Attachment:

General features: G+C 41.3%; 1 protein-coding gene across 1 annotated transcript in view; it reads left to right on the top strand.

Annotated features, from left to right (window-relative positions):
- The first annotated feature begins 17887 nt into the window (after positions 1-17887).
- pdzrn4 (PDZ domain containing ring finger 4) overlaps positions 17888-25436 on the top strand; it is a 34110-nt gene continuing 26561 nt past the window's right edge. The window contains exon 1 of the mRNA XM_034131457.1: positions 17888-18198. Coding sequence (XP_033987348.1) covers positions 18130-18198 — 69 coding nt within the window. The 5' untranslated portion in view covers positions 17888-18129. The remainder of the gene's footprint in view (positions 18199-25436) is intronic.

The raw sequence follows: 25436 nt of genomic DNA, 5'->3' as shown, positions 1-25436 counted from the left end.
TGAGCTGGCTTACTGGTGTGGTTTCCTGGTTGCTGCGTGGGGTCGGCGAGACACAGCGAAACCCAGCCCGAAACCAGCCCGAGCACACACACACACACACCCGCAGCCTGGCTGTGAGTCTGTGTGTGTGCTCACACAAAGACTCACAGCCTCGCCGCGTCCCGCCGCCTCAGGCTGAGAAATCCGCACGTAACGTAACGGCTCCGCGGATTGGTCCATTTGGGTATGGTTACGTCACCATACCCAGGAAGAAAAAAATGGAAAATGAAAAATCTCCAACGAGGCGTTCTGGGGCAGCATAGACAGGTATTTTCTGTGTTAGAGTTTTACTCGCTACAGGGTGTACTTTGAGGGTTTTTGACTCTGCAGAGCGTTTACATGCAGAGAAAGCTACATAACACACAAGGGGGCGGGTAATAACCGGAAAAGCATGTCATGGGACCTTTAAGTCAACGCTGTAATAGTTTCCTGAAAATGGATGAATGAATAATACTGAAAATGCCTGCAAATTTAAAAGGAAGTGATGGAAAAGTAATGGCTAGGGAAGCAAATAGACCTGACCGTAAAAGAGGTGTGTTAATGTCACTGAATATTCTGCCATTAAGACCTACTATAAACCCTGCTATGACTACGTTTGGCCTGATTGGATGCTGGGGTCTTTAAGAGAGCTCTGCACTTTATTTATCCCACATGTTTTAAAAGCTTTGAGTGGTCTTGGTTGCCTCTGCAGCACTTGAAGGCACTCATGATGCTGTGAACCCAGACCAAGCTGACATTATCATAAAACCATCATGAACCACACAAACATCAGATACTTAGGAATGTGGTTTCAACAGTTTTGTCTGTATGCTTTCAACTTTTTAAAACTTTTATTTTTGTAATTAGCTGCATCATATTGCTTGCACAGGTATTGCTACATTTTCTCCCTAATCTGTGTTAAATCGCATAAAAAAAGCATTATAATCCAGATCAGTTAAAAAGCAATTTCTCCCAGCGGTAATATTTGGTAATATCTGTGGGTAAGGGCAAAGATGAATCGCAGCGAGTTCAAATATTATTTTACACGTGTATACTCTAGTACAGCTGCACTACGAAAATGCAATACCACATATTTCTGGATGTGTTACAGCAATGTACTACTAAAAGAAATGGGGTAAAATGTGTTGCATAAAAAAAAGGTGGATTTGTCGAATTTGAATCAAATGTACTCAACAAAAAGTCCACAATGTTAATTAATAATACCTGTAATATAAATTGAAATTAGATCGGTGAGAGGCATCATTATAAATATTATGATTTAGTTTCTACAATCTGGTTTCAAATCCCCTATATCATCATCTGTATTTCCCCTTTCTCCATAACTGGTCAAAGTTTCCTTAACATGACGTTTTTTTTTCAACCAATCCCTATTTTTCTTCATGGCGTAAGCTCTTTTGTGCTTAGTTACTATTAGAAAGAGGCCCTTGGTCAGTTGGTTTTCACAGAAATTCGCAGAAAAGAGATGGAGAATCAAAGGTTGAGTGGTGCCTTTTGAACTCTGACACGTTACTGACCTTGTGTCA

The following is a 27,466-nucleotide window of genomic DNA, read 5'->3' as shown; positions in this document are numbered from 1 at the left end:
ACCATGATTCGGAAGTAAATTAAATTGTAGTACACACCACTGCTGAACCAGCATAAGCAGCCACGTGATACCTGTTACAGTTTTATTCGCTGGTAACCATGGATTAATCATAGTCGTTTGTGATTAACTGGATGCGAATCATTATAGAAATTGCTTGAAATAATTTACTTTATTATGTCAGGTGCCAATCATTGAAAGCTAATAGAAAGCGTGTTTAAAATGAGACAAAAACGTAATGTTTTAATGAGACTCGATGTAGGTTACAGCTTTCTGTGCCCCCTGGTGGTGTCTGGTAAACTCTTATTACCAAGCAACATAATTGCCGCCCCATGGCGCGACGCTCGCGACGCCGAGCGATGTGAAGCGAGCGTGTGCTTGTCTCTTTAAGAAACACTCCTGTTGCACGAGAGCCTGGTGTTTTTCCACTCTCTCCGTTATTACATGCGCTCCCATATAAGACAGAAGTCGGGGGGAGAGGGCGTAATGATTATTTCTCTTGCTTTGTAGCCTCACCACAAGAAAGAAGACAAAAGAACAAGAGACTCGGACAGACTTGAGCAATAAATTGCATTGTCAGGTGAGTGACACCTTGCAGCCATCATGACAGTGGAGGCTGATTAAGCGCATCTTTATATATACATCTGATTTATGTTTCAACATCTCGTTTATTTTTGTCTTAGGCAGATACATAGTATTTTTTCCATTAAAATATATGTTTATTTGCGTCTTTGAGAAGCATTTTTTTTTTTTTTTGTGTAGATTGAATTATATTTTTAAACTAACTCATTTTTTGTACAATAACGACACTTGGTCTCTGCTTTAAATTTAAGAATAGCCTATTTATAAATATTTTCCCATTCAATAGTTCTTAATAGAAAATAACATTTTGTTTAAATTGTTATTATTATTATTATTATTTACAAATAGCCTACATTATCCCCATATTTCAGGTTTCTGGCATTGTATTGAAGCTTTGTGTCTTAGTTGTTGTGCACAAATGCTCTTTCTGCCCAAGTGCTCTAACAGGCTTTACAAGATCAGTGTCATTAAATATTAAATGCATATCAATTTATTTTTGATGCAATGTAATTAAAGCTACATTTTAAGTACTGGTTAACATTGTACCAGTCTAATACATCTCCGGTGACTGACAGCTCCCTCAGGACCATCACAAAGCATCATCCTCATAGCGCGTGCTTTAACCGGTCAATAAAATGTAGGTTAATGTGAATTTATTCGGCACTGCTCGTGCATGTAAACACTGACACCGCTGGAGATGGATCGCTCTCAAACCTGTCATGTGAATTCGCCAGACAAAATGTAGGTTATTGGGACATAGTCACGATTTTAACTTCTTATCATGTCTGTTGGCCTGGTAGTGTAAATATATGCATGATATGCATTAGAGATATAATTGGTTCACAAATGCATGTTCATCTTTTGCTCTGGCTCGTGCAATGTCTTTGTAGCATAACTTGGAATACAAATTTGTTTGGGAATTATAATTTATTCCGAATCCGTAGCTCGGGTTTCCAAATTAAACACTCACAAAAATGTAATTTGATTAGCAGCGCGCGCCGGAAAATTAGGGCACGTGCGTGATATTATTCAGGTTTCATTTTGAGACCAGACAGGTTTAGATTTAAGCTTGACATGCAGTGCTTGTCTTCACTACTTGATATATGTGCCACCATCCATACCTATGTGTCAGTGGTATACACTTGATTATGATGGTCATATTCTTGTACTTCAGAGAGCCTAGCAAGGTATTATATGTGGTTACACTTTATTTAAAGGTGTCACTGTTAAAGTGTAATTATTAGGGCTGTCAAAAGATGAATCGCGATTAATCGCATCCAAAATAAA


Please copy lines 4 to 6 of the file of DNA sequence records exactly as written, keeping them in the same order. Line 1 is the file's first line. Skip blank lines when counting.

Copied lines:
- pdzrn4 (PDZ domain containing ring finger 4) overlaps positions 17888-25436 on the top strand; it is a 34110-nt gene continuing 26561 nt past the window's right edge. The window contains exon 1 of the mRNA XM_034131457.1: positions 17888-18198. Coding sequence (XP_033987348.1) covers positions 18130-18198 — 69 coding nt within the window. The 5' untranslated portion in view covers positions 17888-18129. The remainder of the gene's footprint in view (positions 18199-25436) is intronic.

The raw sequence follows: 25436 nt of genomic DNA, 5'->3' as shown, positions 1-25436 counted from the left end.
TGAGCTGGCTTACTGGTGTGGTTTCCTGGTTGCTGCGTGGGGTCGGCGAGACACAGCGAAACCCAGCCCGAAACCAGCCCGAGCACACACACACACACACCCGCAGCCTGGCTGTGAGTCTGTGTGTGTGCTCACACAAAGACTCACAGCCTCGCCGCGTCCCGCCGCCTCAGGCTGAGAAATCCGCACGTAACGTAACGGCTCCGCGGATTGGTCCATTTGGGTATGGTTACGTCACCATACCCAGGAAGAAAAAAATGGAAAATGAAAAATCTCCAACGAGGCGTTCTGGGGCAGCATAGACAGGTATTTTCTGTGTTAGAGTTTTACTCGCTACAGGGTGTACTTTGAGGGTTTTTGACTCTGCAGAGCGTTTACATGCAGAGAAAGCTACATAACACACAAGGGGGCGGGTAATAACCGGAAAAGCATGTCATGGGACCTTTAAGTCAACGCTGTAATAGTTTCCTGAAAATGGATGAATGAATAATACTGAAAATGCCTGCAAATTTAAAAGGAAGTGATGGAAAAGTAATGGCTAGGGAAGCAAATAGACCTGACCGTAAAAGAGGTGTGTTAATGTCACTGAATATTCTGCCATTAAGACCTACTATAAACCCTGCTATGACTACGTTTGGCCTGATTGGATGCTGGGGTCTTTAAGAGAGCTCTGCACTTTATTTATCCCACATGTTTTAAAAGCTTTGAGTGGTCTTGGTTGCCTCTGCAGCACTTGAAGGCACTCATGATGCTGTGAACCCAGACCAAGCTGACATTATCATAAAACCATCATGAACCACACAAACATCAGATACTTAGGAATGTGGTTTCAACAGTTTTGTCTGTATGCTTTCAACTTTTTAAAACTTTTATTTTTGTAATTAGCTGCATCATATTGCTTGCACAGGTATTGCTACATTTTCTCCCTAATCTGTGTTAAATCGCATAAAAAAAGCATTATAATCCAGATCAGTTAAAAAGCAATTTCTCCCAGCGGTAATATTTGGTAATATCTGTGGGTAAGGGCAAAGATGAATCGCAGCGAGTTCAAATATTATTTTACACGTGTATACTCTAGTACAGCTGCACTACGAAAATGCAATACCACATATTTCTGGATGTGTTACAGCAATGTACTACTAAAAGAAATGGGGTAAAATGTGTTGCATAAAAAAAAGGTGGATTTGTCGAATTTGAATCAAATGTACTCAACAAAAAGTCCACAATGTTAATTAATAATACCTGTAATATAAATTGAAATTAGATCGGTGAGAGGCATCATTATAAATATTATGATTTAGTTTCTACAATCTGGTTTCAAATCCCCTATATCATCATCTGTATTTCCCCTTTCTCCATAACTGGTCAAAGTTTCCTTAACATGACGTTTTTTTTTCAACCAATCCCTATTTTTCTTCATGGCGTAAGCTCTTTTGTGCTTAGTTACTATTAGAAAGAGGCCCTTGGTCAGTTGGTTTTCACAGAAATTCGCAGAAAAGAGATGGAGAATCAAAGGTTGAGTGGTGCCTTTTGAACTCTGACACGTTACTGACCTTGTGTCA